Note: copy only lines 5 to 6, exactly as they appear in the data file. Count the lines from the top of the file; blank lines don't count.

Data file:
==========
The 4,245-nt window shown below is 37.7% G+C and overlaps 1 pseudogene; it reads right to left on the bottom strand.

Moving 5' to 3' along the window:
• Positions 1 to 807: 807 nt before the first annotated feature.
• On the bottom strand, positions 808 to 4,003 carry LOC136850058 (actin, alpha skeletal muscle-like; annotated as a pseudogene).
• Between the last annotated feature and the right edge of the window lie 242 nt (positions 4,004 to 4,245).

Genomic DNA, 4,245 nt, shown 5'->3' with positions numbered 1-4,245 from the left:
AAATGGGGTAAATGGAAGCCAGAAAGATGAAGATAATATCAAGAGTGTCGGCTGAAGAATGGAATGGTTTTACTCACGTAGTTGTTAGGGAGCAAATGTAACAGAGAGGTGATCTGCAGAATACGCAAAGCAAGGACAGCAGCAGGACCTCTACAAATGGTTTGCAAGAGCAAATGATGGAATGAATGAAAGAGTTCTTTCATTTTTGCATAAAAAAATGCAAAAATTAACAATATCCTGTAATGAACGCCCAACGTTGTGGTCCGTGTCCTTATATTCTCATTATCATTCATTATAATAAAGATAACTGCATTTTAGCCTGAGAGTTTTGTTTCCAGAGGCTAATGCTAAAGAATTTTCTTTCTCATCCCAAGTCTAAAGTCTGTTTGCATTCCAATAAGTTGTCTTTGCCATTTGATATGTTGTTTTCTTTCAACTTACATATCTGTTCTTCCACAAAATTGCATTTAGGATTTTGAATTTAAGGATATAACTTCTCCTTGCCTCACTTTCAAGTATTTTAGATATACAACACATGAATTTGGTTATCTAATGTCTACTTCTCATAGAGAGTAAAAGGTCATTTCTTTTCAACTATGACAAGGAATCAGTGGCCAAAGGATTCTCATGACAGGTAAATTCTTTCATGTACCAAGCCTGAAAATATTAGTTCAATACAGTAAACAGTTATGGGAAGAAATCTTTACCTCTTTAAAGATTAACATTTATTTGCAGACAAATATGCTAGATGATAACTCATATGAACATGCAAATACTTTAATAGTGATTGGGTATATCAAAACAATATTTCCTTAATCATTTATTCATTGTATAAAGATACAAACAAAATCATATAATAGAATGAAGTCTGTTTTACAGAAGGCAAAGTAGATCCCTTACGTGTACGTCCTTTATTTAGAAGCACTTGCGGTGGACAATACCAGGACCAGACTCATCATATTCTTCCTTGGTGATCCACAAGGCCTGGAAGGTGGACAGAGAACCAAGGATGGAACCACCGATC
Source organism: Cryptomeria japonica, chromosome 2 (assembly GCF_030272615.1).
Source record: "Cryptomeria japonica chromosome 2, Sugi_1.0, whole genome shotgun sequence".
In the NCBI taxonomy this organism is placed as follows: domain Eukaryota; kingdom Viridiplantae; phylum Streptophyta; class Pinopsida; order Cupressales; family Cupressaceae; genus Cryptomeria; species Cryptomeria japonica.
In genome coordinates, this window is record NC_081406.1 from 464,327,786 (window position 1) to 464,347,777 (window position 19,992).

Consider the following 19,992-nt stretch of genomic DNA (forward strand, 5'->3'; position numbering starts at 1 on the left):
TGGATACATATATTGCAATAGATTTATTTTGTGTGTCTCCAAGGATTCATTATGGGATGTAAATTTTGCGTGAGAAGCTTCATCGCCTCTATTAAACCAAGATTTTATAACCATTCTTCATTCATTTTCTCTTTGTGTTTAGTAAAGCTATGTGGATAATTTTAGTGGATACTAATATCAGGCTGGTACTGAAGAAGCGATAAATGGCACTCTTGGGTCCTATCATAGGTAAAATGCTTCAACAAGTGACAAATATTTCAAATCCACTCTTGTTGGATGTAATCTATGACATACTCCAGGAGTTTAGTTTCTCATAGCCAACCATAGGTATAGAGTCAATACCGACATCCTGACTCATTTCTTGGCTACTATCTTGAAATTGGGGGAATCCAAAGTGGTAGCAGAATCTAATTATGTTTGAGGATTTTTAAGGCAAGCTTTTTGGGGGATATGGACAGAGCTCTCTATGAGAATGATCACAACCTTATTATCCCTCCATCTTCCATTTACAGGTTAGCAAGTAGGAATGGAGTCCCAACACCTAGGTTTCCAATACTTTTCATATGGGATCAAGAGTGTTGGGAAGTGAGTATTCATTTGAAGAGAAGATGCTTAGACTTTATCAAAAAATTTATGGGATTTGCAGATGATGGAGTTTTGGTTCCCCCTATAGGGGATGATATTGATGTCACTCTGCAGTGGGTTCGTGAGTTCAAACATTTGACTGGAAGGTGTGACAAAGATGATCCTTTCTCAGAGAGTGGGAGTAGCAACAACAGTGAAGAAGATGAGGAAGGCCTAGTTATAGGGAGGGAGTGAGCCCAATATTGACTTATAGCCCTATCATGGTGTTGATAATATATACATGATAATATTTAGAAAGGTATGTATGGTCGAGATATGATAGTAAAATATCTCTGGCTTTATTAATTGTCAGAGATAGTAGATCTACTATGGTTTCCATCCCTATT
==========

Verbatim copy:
• Between the last annotated feature and the right edge of the window lie 242 nt (positions 4,004 to 4,245).

Genomic DNA, 4,245 nt, shown 5'->3' with positions numbered 1-4,245 from the left: